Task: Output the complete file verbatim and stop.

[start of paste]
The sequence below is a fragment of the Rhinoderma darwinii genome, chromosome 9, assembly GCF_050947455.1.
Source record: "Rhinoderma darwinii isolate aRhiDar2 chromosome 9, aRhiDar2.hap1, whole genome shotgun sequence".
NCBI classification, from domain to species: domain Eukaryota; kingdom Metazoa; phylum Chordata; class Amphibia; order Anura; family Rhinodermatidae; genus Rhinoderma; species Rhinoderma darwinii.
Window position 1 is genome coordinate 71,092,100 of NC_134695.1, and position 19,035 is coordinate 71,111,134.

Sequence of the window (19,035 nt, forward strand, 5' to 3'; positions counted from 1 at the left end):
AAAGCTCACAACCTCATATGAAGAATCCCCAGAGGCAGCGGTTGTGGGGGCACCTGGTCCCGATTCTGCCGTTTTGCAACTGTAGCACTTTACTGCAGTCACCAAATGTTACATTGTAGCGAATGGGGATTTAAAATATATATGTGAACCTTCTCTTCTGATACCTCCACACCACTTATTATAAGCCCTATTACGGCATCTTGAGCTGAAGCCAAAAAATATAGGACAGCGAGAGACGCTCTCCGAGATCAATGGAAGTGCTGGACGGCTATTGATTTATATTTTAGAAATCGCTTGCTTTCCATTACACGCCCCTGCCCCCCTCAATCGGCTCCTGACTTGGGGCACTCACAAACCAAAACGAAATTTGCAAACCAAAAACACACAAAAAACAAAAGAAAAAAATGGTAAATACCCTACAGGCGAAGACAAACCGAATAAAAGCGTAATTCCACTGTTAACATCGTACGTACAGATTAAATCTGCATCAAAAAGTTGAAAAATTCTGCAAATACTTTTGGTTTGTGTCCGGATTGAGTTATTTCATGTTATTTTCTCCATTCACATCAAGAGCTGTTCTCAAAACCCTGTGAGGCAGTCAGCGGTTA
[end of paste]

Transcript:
The sequence below is a fragment of the Rhinoderma darwinii genome, chromosome 9, assembly GCF_050947455.1.
Source record: "Rhinoderma darwinii isolate aRhiDar2 chromosome 9, aRhiDar2.hap1, whole genome shotgun sequence".
NCBI classification, from domain to species: domain Eukaryota; kingdom Metazoa; phylum Chordata; class Amphibia; order Anura; family Rhinodermatidae; genus Rhinoderma; species Rhinoderma darwinii.
Window position 1 is genome coordinate 71,092,100 of NC_134695.1, and position 19,035 is coordinate 71,111,134.

Sequence of the window (19,035 nt, forward strand, 5' to 3'; positions counted from 1 at the left end):
AAAGCTCACAACCTCATATGAAGAATCCCCAGAGGCAGCGGTTGTGGGGGCACCTGGTCCCGATTCTGCCGTTTTGCAACTGTAGCACTTTACTGCAGTCACCAAATGTTACATTGTAGCGAATGGGGATTTAAAATATATATGTGAACCTTCTCTTCTGATACCTCCACACCACTTATTATAAGCCCTATTACGGCATCTTGAGCTGAAGCCAAAAAATATAGGACAGCGAGAGACGCTCTCCGAGATCAATGGAAGTGCTGGACGGCTATTGATTTATATTTTAGAAATCGCTTGCTTTCCATTACACGCCCCTGCCCCCCTCAATCGGCTCCTGACTTGGGGCACTCACAAACCAAAACGAAATTTGCAAACCAAAAACACACAAAAAACAAAAGAAAAAAATGGTAAATACCCTACAGGCGAAGACAAACCGAATAAAAGCGTAATTCCACTGTTAACATCGTACGTACAGATTAAATCTGCATCAAAAAGTTGAAAAATTCTGCAAATACTTTTGGTTTGTGTCCGGATTGAGTTATTTCATGTTATTTTCTCCATTCACATCAAGAGCTGTTCTCAAAACCCTGTGAGGCAGTCAGCGGTTA